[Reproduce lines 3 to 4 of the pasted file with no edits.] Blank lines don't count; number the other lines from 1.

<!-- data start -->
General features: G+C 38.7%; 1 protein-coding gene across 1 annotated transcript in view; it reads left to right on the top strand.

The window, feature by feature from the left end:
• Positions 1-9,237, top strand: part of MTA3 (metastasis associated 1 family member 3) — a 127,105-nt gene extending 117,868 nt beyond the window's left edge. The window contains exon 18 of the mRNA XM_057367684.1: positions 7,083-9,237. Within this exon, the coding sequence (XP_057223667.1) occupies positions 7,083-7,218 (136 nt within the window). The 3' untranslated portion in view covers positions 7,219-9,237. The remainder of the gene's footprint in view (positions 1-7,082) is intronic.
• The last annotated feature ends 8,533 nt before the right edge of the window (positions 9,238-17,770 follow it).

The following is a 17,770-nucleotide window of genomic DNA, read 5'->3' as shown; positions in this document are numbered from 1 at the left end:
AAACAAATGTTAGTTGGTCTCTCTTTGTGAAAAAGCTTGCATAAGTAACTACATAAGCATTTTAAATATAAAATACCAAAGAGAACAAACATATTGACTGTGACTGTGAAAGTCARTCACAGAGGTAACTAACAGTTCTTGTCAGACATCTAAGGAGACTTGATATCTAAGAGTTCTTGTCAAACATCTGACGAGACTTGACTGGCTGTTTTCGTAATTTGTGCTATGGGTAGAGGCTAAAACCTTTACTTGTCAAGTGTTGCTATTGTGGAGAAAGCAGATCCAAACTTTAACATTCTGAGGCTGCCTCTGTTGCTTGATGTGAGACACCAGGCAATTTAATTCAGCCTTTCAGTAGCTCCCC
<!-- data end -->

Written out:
• Positions 1-9,237, top strand: part of MTA3 (metastasis associated 1 family member 3) — a 127,105-nt gene extending 117,868 nt beyond the window's left edge. The window contains exon 18 of the mRNA XM_057367684.1: positions 7,083-9,237. Within this exon, the coding sequence (XP_057223667.1) occupies positions 7,083-7,218 (136 nt within the window). The 3' untranslated portion in view covers positions 7,219-9,237. The remainder of the gene's footprint in view (positions 1-7,082) is intronic.
• The last annotated feature ends 8,533 nt before the right edge of the window (positions 9,238-17,770 follow it).